Identity attached to infamous 1896 Nunica grave

Upon first glance at a distance, one would think it was a time-darkened stone headstone. But upon approach, its material becomes apparent — the 1896 grave marker was made from wood — and for its age, is in remarkable condition.
Kevin Collier
Nov 18, 2013

The headstone of “Emily” has made news articles repeatedly concerning unusual graves found at the Nunica Cemetery, off Cleveland Street. The name "Emily" appears in large capital letters carved at the top and is accented with a period after the letter “Y.”

There's something disturbing about the punctuation mark. It's as if, “here lies Emily — period.”

Below the name, in smaller, inconspicuous letters, reads; “Wife of E.C. Ramsdell,” followed by her birth and death dates.

Thus, her name was Emily Ramsdell. But, who was she?

Emily Ramsdell was born Emily Northrop on March 11, 1817, to Lewis and Polly Northrop, in Terre Haute, Ind. In youth, she came to Michigan with her family, settling in Wayne County. Her father Lewis was employed as a stage route driver and mail carrier on the route between Detroit and Monroe. Emily had several siblings.

At age 18, Emily married Edward Cushing Ramsdell in Canton, on Jan. 24, 1836. Ramsdell — born March 10, 1810, in Worcester, Mass., to Noah and Mehitable Ramsdell — was a shoe and boot cobbler by trade.

“I believe it was the children of Noah (a farmer) who first became employed in the shoe factories up in Abington and Weymouth,” a Ramsdell ancestor explained. “Mostly all the employment in that area was in the shoe factories.”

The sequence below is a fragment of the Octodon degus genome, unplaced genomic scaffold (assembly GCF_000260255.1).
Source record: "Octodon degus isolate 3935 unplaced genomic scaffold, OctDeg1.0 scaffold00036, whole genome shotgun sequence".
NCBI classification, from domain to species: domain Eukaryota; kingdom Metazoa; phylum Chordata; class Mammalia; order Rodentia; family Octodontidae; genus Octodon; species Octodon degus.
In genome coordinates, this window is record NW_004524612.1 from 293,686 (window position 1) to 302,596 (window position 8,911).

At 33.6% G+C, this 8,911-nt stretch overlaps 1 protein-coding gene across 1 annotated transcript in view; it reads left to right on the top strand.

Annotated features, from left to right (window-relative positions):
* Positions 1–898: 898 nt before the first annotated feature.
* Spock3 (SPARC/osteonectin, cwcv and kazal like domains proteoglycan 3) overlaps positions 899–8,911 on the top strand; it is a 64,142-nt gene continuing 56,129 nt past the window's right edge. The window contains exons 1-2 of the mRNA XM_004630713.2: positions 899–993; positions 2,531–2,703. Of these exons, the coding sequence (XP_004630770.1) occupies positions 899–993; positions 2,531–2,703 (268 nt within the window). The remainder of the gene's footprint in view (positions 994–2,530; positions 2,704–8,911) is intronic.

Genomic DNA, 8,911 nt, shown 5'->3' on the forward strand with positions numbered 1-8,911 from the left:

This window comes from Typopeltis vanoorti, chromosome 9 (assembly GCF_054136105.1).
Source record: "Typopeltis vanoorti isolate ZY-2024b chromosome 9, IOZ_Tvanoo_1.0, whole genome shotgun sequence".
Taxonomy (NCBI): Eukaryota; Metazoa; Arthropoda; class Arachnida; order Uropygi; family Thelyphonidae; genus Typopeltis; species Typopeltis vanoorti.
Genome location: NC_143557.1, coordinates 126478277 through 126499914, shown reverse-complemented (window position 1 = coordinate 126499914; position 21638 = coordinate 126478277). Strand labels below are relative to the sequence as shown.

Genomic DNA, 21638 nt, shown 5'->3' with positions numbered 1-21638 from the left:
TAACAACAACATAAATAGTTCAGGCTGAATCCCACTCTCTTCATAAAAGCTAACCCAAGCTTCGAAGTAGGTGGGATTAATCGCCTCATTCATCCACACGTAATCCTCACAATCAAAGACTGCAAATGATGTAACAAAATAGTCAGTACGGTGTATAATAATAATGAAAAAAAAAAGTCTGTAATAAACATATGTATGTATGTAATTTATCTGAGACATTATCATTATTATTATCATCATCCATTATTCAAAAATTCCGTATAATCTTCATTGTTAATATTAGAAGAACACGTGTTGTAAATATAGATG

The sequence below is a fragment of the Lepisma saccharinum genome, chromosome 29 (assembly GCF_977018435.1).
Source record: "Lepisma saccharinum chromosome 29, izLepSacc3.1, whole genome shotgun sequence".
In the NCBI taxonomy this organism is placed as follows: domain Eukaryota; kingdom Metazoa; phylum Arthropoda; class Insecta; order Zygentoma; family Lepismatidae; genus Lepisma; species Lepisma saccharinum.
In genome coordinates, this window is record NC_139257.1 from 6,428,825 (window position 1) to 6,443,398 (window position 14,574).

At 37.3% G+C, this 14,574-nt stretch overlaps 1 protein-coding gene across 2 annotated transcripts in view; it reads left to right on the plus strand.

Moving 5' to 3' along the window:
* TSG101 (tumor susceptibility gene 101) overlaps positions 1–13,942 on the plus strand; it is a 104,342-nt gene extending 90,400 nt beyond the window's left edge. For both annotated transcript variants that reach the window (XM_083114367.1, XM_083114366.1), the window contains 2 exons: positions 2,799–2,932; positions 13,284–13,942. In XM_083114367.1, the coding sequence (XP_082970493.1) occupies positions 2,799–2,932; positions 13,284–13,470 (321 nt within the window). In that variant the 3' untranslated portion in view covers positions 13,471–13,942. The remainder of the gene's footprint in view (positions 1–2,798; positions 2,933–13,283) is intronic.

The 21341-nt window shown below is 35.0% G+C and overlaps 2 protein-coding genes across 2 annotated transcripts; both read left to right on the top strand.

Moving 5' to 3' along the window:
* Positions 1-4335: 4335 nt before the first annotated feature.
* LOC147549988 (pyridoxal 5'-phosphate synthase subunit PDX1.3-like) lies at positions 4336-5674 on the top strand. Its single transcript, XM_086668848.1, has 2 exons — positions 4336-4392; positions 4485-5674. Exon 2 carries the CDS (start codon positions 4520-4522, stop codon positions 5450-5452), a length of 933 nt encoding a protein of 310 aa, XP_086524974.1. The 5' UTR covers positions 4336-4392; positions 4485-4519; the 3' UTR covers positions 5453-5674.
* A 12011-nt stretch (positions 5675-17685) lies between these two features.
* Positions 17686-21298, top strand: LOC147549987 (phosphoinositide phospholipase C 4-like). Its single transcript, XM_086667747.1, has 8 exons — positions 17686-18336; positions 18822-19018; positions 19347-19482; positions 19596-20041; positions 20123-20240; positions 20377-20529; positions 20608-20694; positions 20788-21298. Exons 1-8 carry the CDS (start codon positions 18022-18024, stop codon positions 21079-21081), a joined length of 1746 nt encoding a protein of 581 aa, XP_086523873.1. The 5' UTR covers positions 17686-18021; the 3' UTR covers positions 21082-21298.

It would be the trade by which Edward supported his family and would pass on to one son.

A letter dated Oct. 14, 1921, written by a granddaughter of Emily, reveals what the new bride was like.

“She was very vivacious, and Grandpa (Edward) thought after he married her he would train her down,” the granddaughter wrote. “But, he had a pretty hard time of it.” The author also noted Emily liked to wear “a half-yard of ribbon” around her waist.

In another vintage ancestry memoir, Edward Ramsdell is described as a medium-size, blue-eyed fellow with black oily hair. It was written he had “a mouth and nose that resembled Abraham Lincoln,” and might have been related to our 16th president.

The Ramsdells resided in Flat Rock in Wayne County, near Emily's parents, then nearby Brownstown. Aside from operating a boot and shoe business, Edward served as a constable for the township from 1854-56. 

The Ramsdells brought eight children into the world — the first being Melita, born Nov. 18, 1836. The next five all died in childhood. Then Alfred was born Sept. 19, 1852; and Charles Edward Ramsdell on Aug. 5, 1857. 

Charles Edward Ramsdell married Jennie Watters in Flat Rock in 1876. They had four sons, but their marriage ended in divorce. After the breakup, Charles moved to Ottawa County and settled in Nunica, where he set up shop and continued a trade his father taught him — boot and shoe maker.

Charles married a widow from Nunica named Bertha Mansolf on June 9, 1894, and became stepfather to her two sons and two daughters.